I’m part of a local men’s group that varies in size from about six of us up to twenty or more, depending on the phase of the moon and various other mysterious factors that I haven’t yet figured out. Every other Thursday night we meet and share our experiences as fathers, husbands and men, and it’s reaffirming, often amusing, and always valuable.
While some of us are more on the geeky end of the continuum there are a number of artists and creative types too, and so it was with enthusiasm on my part that we had one of the members invite us to meet at his metalwork studio rather than our usual venue.
Last night I was therefore brought into the brotherhood of metalworkers, and it was a truly enjoyable experience.
If you’ve done metalwork of any sort, what I did last night would doubtless be the work of a neophyte, but since I’d never actually used an anvil, forge or metalwork hammer before, I was a neophyte.
The ability to superheat iron bars to bright orange (about 1800F, as I recall) and then change their shape and features as if they were made out of butter was amazing, a real chance to impose my will upon a substance that I usually consider immovable.
I started by heating up one end of an iron rod, a 1″ x 1″ rod maybe 24 inches long or so, then placing it on an anvil and using a hammer to taper the end to a point, then round the edges so that it was round, rather than square. Surprisingly difficult until you get the hang of hammering it “just so” with the right angles and, frankly, the right mix of hard, enthusiastic and easier so as not to have the metal curl from the effort.
Took a bit of time to get it right, but once I did, I then moved on to some more interesting work by again heating up the rod then tightening it in a vise and using a monkey wrench to twist the metal slowly, but surely. Definitely an amazing experience, as the orange metal bends and twists under no more than average effort, actually chipping off a layer of flakes and patina from the metal interacting with the oxygen in the air (a process similar to rust, but not quite the same as rust). It fell off and cooled to grey flakes that were just brushed onto the floor.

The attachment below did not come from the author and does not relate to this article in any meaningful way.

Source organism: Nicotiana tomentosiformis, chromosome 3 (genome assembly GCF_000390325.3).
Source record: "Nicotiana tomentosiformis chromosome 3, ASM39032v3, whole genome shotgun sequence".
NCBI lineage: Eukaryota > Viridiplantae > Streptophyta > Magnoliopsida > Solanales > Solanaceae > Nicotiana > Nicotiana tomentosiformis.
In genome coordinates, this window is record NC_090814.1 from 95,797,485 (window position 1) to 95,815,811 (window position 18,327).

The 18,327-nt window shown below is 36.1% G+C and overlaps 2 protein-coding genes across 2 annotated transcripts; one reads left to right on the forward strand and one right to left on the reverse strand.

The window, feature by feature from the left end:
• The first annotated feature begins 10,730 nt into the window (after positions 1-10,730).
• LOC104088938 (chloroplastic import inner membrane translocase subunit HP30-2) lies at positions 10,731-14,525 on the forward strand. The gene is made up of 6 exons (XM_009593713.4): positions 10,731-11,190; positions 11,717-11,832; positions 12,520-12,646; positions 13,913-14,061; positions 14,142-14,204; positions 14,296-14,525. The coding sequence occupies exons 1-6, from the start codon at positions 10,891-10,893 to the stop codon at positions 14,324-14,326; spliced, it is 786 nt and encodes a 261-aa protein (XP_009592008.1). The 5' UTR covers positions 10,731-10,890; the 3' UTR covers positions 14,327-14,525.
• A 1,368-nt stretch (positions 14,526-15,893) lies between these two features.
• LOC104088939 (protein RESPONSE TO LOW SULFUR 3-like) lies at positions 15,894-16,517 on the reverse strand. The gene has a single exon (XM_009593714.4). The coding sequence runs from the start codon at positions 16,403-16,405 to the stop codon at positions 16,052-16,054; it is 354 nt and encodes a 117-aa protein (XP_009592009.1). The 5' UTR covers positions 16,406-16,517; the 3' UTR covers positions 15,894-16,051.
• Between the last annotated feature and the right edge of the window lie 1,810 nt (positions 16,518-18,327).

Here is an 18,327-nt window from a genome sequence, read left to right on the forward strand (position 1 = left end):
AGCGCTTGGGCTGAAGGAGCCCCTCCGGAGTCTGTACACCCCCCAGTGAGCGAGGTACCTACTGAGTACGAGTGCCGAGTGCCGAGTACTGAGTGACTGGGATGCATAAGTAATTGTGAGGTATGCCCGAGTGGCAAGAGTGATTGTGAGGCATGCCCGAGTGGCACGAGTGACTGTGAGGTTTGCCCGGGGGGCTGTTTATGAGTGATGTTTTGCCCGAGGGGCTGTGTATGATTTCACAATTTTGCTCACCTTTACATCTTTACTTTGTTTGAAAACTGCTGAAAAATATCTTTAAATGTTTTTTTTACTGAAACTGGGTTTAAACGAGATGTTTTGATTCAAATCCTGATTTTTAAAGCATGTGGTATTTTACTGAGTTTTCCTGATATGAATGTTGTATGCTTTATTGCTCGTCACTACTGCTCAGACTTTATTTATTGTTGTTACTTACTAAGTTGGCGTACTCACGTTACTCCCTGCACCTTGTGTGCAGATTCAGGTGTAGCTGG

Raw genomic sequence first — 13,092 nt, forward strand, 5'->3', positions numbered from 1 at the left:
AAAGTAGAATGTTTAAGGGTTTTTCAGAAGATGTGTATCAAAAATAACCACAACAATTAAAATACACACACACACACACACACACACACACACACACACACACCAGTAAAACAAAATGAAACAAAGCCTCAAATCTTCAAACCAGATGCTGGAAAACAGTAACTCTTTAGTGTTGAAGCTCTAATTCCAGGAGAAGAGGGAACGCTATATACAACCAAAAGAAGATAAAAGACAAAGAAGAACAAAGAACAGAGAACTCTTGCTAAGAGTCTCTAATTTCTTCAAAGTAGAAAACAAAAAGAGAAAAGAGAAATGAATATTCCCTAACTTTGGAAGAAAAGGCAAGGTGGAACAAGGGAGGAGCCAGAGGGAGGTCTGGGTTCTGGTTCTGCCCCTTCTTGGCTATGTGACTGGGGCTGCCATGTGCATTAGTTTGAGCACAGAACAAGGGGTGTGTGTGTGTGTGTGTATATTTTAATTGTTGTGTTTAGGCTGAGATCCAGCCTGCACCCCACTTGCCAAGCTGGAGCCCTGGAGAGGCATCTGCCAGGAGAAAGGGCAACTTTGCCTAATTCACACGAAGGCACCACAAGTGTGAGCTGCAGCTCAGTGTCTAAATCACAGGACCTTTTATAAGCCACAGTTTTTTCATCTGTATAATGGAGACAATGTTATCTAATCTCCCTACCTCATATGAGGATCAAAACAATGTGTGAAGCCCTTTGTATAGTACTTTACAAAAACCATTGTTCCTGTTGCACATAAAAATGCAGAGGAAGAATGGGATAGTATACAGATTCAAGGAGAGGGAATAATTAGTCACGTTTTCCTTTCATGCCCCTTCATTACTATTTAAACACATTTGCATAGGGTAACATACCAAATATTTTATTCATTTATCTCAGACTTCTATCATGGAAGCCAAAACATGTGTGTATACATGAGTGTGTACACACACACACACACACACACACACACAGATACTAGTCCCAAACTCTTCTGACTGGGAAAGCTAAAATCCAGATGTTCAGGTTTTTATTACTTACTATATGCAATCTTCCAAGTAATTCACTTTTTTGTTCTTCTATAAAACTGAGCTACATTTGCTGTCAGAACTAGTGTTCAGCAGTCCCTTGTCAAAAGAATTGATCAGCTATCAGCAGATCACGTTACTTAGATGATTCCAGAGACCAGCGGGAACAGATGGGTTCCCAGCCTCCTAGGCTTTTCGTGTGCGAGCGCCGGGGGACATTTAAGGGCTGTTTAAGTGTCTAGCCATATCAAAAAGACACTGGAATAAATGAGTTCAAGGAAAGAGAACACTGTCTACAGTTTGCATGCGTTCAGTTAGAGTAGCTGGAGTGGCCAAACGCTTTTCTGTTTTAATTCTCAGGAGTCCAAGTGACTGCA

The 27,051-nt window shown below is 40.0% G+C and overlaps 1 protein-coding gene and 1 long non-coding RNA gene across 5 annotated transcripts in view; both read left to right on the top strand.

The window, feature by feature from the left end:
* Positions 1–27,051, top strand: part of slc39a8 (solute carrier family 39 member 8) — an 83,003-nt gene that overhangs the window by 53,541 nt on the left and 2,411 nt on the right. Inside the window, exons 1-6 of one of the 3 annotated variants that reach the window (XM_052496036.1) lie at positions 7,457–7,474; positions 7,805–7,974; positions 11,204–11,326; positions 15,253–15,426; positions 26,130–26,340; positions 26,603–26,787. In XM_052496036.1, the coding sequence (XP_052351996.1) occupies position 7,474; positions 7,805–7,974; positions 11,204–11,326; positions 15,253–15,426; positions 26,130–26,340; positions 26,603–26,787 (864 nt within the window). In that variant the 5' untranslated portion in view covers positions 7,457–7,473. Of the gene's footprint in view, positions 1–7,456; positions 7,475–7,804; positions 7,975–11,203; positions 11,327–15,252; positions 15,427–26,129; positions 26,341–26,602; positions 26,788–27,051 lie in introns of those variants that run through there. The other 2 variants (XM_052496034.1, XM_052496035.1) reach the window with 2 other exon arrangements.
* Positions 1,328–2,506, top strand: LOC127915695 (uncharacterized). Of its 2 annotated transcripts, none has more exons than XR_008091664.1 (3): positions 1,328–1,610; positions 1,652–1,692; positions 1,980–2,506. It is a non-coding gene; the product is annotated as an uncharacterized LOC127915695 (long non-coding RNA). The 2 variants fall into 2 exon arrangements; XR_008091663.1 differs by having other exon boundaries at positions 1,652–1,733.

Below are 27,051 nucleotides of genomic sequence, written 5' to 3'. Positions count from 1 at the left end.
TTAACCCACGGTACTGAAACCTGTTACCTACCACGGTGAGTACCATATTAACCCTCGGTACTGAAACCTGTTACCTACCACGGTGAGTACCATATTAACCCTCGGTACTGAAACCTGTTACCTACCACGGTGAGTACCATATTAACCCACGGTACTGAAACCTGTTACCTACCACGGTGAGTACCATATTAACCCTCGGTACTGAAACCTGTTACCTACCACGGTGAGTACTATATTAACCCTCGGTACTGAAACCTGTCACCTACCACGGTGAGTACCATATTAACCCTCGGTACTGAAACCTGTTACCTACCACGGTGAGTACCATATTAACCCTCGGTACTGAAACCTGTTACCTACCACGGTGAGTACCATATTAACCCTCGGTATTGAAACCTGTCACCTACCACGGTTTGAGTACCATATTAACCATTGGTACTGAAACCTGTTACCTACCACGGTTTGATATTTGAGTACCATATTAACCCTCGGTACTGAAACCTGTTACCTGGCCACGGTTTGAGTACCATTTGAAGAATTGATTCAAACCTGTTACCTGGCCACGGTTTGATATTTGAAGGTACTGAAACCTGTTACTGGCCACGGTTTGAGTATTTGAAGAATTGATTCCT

The metal gets so hot that it can be curled and bent by simply hammering it around a curled or rounded part of the anvil (I’m pretty sure it’s the “horn” of the anvil). With some practice, I created the curve of a crowbar, the curve of a walking stick handle, and even an elaborate double curve that will prove to be a perfect sign holder for our vegetable garden later in the year.
Of course, the metal gets truly hot and while iron doesn’t conduct heat that well, as I heated up the center of the iron to continue my twisted rod project, I did notice more than once that my gloves were smoking from the heat. Not good!
Even more empowering, after twisting the metal, I straightened the rod back to true by laying it on a piece of wood and hammering it with a leather, not metal, hammer. That way it didn’t change the shape of the twists, just the curl of the bar itself.
What was cool was that the wood burst into flame from the heat of the rod and I kept working anyway. If I let the rod cool too much I wouldn’t be able to straighten it, so I just made sure I was upwind, not downwind from the work.
Just amazingly, incredibly cool.
I also used a high-speed wirebrush device similar to what locksmiths use to burnish the metal and the twisted rod with the point polished up quite beautifully, looking almost like a piece of medieval armor. Indeed, the effort needed to do just this one thing really makes me respect the amount of work that went into producing a full suit of armor. That must have been thousands of hours of work.
Finally, I used an etching device of some sort that let me cut through sheet metal as if I were using an X-acto knife on a piece of paper. Bright sparks flying everywhere, and a bit hard to control, but damn it was really fun. I made a heart for Linda and a cheery smiley face for the kids, then sanded them down to get rid of the sharp edges and burnished them to be more attractive.
Just a splendid night’s effort, a great antidote to the completely cerebral work I do every day, and it left me ready and eager to sign up for a metalwork class or at least pop back into the studio every few weeks to play around a bit more.
I never realized blacksmith work could be so fun and rewarding.